I included 1 Maccabees because there are no historical errors in the book, was written in Hebrew (according to modern scholars), and is important to intertestamental history (chanukkah, and gospel of John mentions it (feast of lights). I included 1 Esdras because it tells an inportant history not found in the Jewish Ezra/Nehemiah/2 Chronicles (2 Esdras in the LXX), i.e. chapter 2:30-5:6; Josephus used it in preference to Ezra/Nehemiah (possibly because of its quality Greek; modern scholarship holds to an Hebrew original which I personally believe is the original). I included additions to Esther because they are important historical documents that the Jews took out (I am speaking of Chapter B and E only). So my canon has a total of 41 OT books. This is fine as the Catholics (Trent) chose which to include and exclude from the LXX canon.

Well, I am also making a New Testament edition with very unique Greek readings, I am proofing the text currently. The New Testament I wanted to make a Koine Greek edition that matches the KJV, a task that has not been done to its potential. The KJV has its errors, but, I believe the greek text used in it is superior. I am aware of Scrivener's edition, but it falls short of doing the task (i.e. John 10:16 flock for fold, I back translated the vulgate unum ovile to mia aule in Greek, Acts. 19:20 word of the Lord for Word of God, 1 John 5:8 outoi is missing but found in the clementine vulgate, and over 50 other readings). Through many years of comparing manuscripts I was able to find the greek text to conform to the KJV except in about 5 places, in which I used the Old Syrian, Vulgate mss., Peshitta, Coptic, etc. This is as I feel honest because modern translators used various texts for their OT (i.e. Vulgate, Samiritan Pentateuch, Targums, LXX, etc.), I feel some readings may have been lost from the original greek. Please let me know what you think, or if you know a way I can get it copyrighted. This work is critical and I even used the CNTTS as a guide (thanks Bibleworks), i.e. Heb. 10:23 faith is found in some mss.

P.S. I would like my text available in Bibleworks after I get it copyrighted.

bkMitchell
11-16-2011, 03:21 AM
Hello Shane Mohammed,

Copyrighting your work is the easy part see here:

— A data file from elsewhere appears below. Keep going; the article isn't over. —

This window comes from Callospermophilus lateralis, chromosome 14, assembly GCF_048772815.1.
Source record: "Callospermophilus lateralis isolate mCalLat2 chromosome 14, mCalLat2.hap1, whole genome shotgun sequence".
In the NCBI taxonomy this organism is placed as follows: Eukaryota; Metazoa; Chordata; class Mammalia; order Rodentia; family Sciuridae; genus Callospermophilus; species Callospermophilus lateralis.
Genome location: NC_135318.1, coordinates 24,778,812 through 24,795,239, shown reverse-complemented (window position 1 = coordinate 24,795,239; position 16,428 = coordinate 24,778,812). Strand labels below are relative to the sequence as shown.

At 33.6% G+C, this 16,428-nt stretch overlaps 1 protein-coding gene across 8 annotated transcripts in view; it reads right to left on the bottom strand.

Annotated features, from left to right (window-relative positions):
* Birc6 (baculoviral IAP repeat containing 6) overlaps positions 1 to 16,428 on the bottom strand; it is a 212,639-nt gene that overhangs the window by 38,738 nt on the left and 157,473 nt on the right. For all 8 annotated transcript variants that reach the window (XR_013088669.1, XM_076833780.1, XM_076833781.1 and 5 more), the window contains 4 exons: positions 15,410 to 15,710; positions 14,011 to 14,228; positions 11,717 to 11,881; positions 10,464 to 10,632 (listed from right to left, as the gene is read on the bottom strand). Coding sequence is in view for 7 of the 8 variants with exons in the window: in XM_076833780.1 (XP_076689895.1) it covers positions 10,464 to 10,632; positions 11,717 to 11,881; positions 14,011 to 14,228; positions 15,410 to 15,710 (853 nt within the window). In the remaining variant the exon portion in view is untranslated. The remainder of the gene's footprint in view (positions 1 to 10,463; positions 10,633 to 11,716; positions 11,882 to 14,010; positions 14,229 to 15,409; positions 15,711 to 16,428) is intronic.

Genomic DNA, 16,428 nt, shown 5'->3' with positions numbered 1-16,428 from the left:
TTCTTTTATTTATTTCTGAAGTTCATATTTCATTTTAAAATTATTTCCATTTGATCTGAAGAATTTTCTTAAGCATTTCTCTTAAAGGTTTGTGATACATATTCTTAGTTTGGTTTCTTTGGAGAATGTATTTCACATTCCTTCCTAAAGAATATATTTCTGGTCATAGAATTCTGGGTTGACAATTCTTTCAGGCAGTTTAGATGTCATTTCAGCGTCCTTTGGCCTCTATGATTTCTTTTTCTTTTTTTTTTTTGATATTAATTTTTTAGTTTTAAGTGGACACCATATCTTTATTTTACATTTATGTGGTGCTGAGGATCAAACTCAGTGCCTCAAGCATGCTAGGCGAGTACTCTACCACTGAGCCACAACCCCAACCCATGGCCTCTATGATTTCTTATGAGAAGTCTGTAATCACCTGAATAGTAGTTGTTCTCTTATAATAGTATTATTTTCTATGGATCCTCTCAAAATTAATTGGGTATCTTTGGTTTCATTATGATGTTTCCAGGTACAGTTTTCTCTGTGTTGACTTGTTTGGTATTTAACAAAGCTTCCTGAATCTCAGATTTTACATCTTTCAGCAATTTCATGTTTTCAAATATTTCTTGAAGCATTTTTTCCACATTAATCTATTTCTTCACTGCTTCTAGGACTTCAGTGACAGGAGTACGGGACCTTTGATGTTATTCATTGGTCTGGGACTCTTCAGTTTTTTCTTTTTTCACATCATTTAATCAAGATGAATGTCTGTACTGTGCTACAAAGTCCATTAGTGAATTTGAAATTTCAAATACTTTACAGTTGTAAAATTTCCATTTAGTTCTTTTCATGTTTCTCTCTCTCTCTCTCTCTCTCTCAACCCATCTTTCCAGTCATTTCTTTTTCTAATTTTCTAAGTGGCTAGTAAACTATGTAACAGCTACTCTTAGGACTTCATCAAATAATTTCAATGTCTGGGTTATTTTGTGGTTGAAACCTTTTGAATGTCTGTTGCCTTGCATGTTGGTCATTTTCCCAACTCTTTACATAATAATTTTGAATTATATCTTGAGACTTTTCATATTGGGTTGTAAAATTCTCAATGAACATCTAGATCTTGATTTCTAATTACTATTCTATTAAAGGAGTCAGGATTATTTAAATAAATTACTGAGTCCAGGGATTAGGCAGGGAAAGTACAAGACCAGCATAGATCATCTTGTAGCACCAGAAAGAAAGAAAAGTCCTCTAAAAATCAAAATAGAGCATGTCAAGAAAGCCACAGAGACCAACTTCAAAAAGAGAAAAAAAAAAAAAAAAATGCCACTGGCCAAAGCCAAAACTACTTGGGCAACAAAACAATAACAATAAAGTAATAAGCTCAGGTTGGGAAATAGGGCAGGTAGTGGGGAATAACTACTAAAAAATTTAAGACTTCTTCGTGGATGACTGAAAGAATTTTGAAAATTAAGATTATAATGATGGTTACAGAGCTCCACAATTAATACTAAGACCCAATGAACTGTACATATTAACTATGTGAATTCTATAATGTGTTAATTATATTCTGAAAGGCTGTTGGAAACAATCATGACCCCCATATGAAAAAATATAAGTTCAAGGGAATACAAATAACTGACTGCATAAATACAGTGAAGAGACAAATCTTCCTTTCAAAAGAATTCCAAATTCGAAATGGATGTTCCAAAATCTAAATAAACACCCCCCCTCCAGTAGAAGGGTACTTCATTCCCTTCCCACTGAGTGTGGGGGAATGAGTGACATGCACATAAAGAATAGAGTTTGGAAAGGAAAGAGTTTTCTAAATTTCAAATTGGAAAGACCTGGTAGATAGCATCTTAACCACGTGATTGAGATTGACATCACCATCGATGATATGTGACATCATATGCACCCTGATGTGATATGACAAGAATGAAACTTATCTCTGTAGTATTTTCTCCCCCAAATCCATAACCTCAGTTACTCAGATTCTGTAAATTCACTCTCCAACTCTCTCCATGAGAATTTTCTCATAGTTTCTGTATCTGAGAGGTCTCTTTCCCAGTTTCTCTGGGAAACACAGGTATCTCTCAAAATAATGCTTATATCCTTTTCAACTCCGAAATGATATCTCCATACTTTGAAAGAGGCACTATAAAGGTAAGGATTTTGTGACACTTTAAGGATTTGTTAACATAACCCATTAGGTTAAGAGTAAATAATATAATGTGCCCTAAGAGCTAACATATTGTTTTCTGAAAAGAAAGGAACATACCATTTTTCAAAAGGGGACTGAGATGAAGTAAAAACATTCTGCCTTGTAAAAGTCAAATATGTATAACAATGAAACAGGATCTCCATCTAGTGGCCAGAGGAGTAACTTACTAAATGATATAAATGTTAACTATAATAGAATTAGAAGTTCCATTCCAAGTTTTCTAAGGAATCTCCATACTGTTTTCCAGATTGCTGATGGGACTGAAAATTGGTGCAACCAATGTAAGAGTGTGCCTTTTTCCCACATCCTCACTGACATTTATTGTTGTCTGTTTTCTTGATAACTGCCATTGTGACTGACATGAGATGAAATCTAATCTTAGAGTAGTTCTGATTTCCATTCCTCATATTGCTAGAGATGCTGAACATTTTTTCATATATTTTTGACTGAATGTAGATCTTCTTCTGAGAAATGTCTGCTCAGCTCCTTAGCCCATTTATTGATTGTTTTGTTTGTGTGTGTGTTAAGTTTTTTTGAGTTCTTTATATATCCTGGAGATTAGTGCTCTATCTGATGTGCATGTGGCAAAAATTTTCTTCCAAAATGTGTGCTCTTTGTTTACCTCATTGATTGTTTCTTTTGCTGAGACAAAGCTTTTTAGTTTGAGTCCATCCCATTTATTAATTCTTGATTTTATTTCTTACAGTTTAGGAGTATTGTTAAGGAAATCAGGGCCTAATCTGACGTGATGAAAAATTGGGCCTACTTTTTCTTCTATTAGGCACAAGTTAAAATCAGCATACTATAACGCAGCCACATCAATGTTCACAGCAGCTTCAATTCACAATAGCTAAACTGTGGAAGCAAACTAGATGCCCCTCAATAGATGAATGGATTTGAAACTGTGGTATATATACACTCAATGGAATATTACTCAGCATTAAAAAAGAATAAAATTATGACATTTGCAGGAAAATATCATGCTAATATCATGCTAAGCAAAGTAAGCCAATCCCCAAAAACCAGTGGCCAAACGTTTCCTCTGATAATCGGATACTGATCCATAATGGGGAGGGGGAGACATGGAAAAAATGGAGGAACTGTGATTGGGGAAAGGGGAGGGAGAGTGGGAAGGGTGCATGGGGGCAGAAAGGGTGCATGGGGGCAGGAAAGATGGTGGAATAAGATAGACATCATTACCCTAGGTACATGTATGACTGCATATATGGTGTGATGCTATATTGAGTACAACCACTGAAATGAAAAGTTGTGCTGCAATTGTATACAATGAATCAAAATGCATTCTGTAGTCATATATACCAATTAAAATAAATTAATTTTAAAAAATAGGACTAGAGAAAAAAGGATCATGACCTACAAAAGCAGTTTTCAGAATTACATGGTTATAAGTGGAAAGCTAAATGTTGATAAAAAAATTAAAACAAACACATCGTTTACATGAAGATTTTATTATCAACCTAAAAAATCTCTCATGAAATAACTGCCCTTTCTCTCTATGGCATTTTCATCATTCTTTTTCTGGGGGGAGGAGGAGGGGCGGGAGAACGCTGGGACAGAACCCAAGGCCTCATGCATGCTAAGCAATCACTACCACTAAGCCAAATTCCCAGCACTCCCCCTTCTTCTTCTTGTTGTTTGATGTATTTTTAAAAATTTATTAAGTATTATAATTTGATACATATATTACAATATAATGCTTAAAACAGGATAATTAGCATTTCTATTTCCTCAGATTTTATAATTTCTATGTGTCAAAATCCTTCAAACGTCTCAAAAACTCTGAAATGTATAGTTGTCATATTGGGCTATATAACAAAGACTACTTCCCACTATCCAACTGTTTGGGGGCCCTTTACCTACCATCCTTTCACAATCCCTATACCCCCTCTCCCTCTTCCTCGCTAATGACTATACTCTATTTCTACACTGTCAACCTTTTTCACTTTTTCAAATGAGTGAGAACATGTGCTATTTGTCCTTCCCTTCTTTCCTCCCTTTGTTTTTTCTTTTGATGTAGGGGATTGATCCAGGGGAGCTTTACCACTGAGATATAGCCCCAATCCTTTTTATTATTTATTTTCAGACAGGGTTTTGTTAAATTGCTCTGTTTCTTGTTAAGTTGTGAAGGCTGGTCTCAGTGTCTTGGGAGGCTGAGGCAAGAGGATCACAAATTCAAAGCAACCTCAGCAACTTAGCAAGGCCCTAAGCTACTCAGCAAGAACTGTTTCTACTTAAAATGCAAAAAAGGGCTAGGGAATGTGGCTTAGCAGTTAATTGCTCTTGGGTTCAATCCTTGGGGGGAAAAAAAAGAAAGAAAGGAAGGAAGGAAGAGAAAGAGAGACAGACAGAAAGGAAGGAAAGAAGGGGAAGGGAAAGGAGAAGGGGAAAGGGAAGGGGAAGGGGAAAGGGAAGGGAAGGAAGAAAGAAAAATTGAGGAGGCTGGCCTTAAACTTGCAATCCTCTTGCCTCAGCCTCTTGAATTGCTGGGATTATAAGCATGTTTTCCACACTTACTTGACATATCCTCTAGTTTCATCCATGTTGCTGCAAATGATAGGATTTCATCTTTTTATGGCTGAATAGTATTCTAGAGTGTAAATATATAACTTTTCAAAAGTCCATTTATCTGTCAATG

http://www.wikihow.com/Copyright-a-Book

And here:
http://www.copyright.gov/eco/

Much of what you describe is New Testament textual criticism in practice. Overall, I think your concepts are fascinating.
I also agree that the DSS/Qumran manuscripts contain a multiplicity of textual types I would also add that the Cairo Genizah collection also has much of interest for textual critics of the Hebrew Bible.

As, for getting Greek(or Hebrew) text into the version database compiler beware that: "text intended for use with the Version Database Compiler must be in ASCII text for non-Greek/Hebrew versions and in CCAT format for Greek and Hebrew versions" BibleWorks 9 Help File

A Macro from converting unicode Greek to CCAT format can be found on the BibleWorks blog (http://bibleworks.oldinthenew.org/) .

Shane Mohammed
11-16-2011, 03:33 AM
Thanks, another point bkMitchell to show that I believe that the Jews took out parts of the canon can be seen in Daniel. In 1894 the Song of the Three Jews (between Dan.3:23-24) was found in Aramaic, taught to be used by Theodotion. Another part is the Dragon (from Bel and the Dragon) found in Aramaic by Gaster.

I provide the Article here: http://www.ccel.org/ccel/daubney/additions.txt

Shane Mohammed
11-18-2011, 09:32 PM
The new Septuagint part of my Bible edition is now officially finished and is ready for the press, just need to get it copyrighted and then I am hoping to make it available for Bibleworks (for a small fee, not as an official Bibleworks download, but a second party website possibly). Will try to keep this updated.